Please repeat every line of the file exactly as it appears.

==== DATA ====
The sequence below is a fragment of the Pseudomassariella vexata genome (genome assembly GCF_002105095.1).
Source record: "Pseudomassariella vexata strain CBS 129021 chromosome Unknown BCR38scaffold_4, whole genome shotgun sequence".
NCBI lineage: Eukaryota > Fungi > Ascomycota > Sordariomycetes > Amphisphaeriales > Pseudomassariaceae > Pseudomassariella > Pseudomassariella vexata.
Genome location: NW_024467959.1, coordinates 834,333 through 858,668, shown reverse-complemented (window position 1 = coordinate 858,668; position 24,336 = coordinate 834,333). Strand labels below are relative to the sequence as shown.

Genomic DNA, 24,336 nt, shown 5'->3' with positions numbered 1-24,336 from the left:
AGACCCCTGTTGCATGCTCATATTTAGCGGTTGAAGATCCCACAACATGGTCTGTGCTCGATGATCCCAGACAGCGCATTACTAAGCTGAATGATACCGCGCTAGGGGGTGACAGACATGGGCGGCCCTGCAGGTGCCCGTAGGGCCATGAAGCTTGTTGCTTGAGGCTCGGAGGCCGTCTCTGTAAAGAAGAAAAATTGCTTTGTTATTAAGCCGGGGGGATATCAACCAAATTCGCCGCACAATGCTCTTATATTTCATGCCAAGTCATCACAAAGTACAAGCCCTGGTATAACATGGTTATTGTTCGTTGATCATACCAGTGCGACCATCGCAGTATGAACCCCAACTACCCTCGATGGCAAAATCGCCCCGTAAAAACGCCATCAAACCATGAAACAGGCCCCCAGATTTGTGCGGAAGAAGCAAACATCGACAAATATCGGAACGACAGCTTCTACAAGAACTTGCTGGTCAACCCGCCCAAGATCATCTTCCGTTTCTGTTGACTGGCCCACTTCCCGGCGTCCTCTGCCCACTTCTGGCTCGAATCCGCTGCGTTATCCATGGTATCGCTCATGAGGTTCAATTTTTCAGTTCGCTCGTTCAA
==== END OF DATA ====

The sequence below is a fragment of the Pseudomassariella vexata genome (genome assembly GCF_002105095.1).
Source record: "Pseudomassariella vexata strain CBS 129021 chromosome Unknown BCR38scaffold_4, whole genome shotgun sequence".
NCBI lineage: Eukaryota > Fungi > Ascomycota > Sordariomycetes > Amphisphaeriales > Pseudomassariaceae > Pseudomassariella > Pseudomassariella vexata.
Genome location: NW_024467959.1, coordinates 834,333 through 858,668, shown reverse-complemented (window position 1 = coordinate 858,668; position 24,336 = coordinate 834,333). Strand labels below are relative to the sequence as shown.

Genomic DNA, 24,336 nt, shown 5'->3' with positions numbered 1-24,336 from the left:
AGACCCCTGTTGCATGCTCATATTTAGCGGTTGAAGATCCCACAACATGGTCTGTGCTCGATGATCCCAGACAGCGCATTACTAAGCTGAATGATACCGCGCTAGGGGGTGACAGACATGGGCGGCCCTGCAGGTGCCCGTAGGGCCATGAAGCTTGTTGCTTGAGGCTCGGAGGCCGTCTCTGTAAAGAAGAAAAATTGCTTTGTTATTAAGCCGGGGGGATATCAACCAAATTCGCCGCACAATGCTCTTATATTTCATGCCAAGTCATCACAAAGTACAAGCCCTGGTATAACATGGTTATTGTTCGTTGATCATACCAGTGCGACCATCGCAGTATGAACCCCAACTACCCTCGATGGCAAAATCGCCCCGTAAAAACGCCATCAAACCATGAAACAGGCCCCCAGATTTGTGCGGAAGAAGCAAACATCGACAAATATCGGAACGACAGCTTCTACAAGAACTTGCTGGTCAACCCGCCCAAGATCATCTTCCGTTTCTGTTGACTGGCCCACTTCCCGGCGTCCTCTGCCCACTTCTGGCTCGAATCCGCTGCGTTATCCATGGTATCGCTCATGAGGTTCAATTTTTCAGTTCGCTCGTTCAA